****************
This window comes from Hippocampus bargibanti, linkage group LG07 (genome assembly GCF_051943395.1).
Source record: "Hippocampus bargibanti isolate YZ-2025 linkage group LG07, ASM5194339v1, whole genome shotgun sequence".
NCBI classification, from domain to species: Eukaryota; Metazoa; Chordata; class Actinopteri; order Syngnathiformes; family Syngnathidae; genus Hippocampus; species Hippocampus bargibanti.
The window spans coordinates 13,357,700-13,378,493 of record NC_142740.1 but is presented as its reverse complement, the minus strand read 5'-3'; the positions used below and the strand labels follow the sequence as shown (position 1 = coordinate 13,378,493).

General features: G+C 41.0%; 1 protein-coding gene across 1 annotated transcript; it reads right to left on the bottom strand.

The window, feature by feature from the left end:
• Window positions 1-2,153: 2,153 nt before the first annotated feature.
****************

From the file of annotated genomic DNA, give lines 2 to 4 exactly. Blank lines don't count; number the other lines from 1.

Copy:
Source record: "Hippocampus bargibanti isolate YZ-2025 linkage group LG07, ASM5194339v1, whole genome shotgun sequence".
NCBI classification, from domain to species: Eukaryota; Metazoa; Chordata; class Actinopteri; order Syngnathiformes; family Syngnathidae; genus Hippocampus; species Hippocampus bargibanti.
The window spans coordinates 13,357,700-13,378,493 of record NC_142740.1 but is presented as its reverse complement, the minus strand read 5'-3'; the positions used below and the strand labels follow the sequence as shown (position 1 = coordinate 13,378,493).